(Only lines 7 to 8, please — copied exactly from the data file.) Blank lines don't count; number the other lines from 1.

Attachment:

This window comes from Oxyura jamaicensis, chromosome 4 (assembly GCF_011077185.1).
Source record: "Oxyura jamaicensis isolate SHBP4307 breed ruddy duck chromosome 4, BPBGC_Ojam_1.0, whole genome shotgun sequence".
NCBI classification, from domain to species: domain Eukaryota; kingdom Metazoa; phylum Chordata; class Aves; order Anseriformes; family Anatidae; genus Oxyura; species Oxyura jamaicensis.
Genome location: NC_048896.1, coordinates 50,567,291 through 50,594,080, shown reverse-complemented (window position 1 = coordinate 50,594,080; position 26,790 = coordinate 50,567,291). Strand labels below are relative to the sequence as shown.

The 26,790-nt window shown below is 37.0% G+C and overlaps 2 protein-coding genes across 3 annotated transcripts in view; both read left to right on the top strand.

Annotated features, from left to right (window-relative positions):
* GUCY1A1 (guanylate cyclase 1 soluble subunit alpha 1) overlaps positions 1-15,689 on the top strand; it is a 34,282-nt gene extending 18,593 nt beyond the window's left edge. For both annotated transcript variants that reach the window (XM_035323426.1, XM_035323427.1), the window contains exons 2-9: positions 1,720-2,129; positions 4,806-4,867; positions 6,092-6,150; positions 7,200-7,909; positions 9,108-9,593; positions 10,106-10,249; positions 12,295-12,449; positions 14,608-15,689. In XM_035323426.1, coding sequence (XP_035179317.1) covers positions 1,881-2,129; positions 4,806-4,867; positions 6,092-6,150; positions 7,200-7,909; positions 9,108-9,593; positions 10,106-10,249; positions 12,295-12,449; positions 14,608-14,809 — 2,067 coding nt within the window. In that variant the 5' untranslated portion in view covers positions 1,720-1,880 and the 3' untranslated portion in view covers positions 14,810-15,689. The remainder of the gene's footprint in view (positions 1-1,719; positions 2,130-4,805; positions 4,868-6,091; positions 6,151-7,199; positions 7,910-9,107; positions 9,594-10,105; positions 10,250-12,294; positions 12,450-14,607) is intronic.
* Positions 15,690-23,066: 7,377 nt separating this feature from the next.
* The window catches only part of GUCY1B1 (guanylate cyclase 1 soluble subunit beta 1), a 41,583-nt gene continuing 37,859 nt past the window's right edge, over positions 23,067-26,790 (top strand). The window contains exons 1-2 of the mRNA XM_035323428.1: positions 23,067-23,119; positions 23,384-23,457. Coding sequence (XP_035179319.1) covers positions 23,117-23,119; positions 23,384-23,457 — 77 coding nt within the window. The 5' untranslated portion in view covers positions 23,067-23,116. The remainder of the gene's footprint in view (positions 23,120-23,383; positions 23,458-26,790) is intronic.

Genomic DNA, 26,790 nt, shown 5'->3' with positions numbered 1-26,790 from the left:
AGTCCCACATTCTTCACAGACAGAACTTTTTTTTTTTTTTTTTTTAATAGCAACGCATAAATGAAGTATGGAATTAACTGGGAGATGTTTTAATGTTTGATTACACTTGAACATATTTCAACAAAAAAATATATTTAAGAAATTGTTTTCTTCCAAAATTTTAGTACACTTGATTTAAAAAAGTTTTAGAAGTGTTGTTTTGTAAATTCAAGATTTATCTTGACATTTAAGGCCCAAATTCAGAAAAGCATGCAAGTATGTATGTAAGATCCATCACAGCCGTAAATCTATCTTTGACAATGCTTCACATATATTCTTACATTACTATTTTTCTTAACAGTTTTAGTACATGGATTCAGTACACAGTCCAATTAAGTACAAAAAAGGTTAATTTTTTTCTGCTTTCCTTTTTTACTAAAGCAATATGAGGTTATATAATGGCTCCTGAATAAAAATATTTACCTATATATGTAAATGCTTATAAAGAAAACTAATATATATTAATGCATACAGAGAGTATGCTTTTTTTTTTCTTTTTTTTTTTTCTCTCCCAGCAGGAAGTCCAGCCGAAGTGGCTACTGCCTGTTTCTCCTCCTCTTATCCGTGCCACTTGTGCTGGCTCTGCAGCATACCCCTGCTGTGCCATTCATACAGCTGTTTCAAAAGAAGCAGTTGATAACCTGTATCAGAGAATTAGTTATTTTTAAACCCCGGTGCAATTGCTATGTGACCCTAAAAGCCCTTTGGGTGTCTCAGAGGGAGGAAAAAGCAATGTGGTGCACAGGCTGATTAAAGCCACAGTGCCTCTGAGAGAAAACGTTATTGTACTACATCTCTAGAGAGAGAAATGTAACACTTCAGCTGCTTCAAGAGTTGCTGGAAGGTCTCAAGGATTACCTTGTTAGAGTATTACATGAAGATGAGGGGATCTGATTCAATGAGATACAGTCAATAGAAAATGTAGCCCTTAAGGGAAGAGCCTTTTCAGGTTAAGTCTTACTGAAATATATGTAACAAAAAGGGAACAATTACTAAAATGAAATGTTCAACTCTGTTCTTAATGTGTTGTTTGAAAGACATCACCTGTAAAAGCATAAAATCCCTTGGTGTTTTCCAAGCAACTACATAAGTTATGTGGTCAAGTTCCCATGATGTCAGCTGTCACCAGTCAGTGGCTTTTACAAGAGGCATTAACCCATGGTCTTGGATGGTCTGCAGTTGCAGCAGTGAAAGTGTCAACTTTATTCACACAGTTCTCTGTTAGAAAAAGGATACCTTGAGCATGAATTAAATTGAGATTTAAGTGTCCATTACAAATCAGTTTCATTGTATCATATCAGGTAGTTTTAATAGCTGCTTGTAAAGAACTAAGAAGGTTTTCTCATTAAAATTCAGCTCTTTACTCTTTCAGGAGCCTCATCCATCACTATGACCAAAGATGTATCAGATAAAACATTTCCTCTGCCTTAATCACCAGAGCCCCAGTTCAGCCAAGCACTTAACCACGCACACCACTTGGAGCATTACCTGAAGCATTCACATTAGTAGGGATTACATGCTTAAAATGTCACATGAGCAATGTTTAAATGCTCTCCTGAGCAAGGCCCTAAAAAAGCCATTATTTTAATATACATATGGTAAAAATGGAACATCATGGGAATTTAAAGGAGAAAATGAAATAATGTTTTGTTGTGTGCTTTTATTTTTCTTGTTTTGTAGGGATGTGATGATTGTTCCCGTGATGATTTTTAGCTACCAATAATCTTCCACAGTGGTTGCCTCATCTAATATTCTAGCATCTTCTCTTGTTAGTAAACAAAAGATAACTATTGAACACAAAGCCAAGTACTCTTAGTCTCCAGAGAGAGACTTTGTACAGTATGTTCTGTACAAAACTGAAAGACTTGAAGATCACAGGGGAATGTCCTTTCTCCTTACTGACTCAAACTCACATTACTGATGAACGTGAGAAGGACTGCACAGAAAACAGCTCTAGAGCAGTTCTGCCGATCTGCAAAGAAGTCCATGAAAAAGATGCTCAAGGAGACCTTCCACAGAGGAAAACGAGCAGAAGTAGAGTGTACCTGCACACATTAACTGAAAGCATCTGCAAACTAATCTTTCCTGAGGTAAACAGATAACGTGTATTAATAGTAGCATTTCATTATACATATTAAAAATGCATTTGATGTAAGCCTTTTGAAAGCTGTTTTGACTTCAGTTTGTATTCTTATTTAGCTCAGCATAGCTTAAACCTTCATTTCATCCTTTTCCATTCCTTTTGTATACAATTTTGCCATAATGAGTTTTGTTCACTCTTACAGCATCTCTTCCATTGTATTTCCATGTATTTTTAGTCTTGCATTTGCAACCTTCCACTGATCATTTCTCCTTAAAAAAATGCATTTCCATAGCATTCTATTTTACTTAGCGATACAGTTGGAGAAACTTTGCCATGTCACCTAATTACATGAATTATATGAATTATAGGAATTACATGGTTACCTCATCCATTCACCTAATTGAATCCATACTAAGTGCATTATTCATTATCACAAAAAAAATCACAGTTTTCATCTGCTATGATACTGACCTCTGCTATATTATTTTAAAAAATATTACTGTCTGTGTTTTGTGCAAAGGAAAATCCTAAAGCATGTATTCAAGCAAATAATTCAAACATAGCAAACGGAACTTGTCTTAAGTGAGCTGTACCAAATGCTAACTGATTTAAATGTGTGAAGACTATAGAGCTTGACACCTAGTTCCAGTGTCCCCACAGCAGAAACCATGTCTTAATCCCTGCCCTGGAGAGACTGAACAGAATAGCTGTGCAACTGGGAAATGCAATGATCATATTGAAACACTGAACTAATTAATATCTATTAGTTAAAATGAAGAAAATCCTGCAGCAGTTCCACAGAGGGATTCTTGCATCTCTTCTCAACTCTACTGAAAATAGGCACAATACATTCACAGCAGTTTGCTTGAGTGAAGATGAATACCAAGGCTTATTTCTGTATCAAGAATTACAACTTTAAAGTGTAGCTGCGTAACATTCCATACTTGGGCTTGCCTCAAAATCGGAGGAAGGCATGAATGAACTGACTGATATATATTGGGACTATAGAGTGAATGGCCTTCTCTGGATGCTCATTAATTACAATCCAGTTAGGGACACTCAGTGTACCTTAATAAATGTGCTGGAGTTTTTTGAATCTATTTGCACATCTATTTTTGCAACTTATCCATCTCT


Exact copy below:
* GUCY1A1 (guanylate cyclase 1 soluble subunit alpha 1) overlaps positions 1-15,689 on the top strand; it is a 34,282-nt gene extending 18,593 nt beyond the window's left edge. For both annotated transcript variants that reach the window (XM_035323426.1, XM_035323427.1), the window contains exons 2-9: positions 1,720-2,129; positions 4,806-4,867; positions 6,092-6,150; positions 7,200-7,909; positions 9,108-9,593; positions 10,106-10,249; positions 12,295-12,449; positions 14,608-15,689. In XM_035323426.1, coding sequence (XP_035179317.1) covers positions 1,881-2,129; positions 4,806-4,867; positions 6,092-6,150; positions 7,200-7,909; positions 9,108-9,593; positions 10,106-10,249; positions 12,295-12,449; positions 14,608-14,809 — 2,067 coding nt within the window. In that variant the 5' untranslated portion in view covers positions 1,720-1,880 and the 3' untranslated portion in view covers positions 14,810-15,689. The remainder of the gene's footprint in view (positions 1-1,719; positions 2,130-4,805; positions 4,868-6,091; positions 6,151-7,199; positions 7,910-9,107; positions 9,594-10,105; positions 10,250-12,294; positions 12,450-14,607) is intronic.
* Positions 15,690-23,066: 7,377 nt separating this feature from the next.